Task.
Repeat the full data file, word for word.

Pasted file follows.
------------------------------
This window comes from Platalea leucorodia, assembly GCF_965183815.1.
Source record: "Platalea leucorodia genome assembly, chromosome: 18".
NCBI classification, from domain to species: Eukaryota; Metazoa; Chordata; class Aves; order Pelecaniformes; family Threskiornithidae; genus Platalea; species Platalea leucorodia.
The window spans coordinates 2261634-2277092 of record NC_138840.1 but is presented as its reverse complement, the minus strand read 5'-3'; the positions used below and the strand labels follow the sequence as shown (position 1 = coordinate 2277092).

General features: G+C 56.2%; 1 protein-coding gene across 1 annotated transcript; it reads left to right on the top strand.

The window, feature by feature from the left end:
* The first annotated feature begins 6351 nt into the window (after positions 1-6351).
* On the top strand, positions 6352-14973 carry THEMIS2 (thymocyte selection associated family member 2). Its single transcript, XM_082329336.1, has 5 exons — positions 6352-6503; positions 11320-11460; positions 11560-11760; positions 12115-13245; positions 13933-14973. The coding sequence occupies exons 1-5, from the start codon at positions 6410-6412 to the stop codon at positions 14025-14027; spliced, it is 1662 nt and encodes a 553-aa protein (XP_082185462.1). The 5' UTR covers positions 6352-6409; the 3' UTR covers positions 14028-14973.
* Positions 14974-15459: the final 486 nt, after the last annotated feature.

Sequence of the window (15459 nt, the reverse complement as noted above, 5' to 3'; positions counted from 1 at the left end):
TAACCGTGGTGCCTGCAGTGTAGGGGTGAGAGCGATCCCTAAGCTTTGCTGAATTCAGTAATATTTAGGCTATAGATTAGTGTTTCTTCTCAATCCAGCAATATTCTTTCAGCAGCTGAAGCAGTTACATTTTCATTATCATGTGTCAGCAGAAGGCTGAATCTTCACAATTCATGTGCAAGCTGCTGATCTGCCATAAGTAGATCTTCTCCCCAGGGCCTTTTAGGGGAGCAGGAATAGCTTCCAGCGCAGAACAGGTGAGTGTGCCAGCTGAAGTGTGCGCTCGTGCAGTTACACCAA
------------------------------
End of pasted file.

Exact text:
This window comes from Platalea leucorodia, assembly GCF_965183815.1.
Source record: "Platalea leucorodia genome assembly, chromosome: 18".
NCBI classification, from domain to species: Eukaryota; Metazoa; Chordata; class Aves; order Pelecaniformes; family Threskiornithidae; genus Platalea; species Platalea leucorodia.
The window spans coordinates 2261634-2277092 of record NC_138840.1 but is presented as its reverse complement, the minus strand read 5'-3'; the positions used below and the strand labels follow the sequence as shown (position 1 = coordinate 2277092).

General features: G+C 56.2%; 1 protein-coding gene across 1 annotated transcript; it reads left to right on the top strand.

The window, feature by feature from the left end:
* The first annotated feature begins 6351 nt into the window (after positions 1-6351).
* On the top strand, positions 6352-14973 carry THEMIS2 (thymocyte selection associated family member 2). Its single transcript, XM_082329336.1, has 5 exons — positions 6352-6503; positions 11320-11460; positions 11560-11760; positions 12115-13245; positions 13933-14973. The coding sequence occupies exons 1-5, from the start codon at positions 6410-6412 to the stop codon at positions 14025-14027; spliced, it is 1662 nt and encodes a 553-aa protein (XP_082185462.1). The 5' UTR covers positions 6352-6409; the 3' UTR covers positions 14028-14973.
* Positions 14974-15459: the final 486 nt, after the last annotated feature.

Sequence of the window (15459 nt, the reverse complement as noted above, 5' to 3'; positions counted from 1 at the left end):
TAACCGTGGTGCCTGCAGTGTAGGGGTGAGAGCGATCCCTAAGCTTTGCTGAATTCAGTAATATTTAGGCTATAGATTAGTGTTTCTTCTCAATCCAGCAATATTCTTTCAGCAGCTGAAGCAGTTACATTTTCATTATCATGTGTCAGCAGAAGGCTGAATCTTCACAATTCATGTGCAAGCTGCTGATCTGCCATAAGTAGATCTTCTCCCCAGGGCCTTTTAGGGGAGCAGGAATAGCTTCCAGCGCAGAACAGGTGAGTGTGCCAGCTGAAGTGTGCGCTCGTGCAGTTACACCAA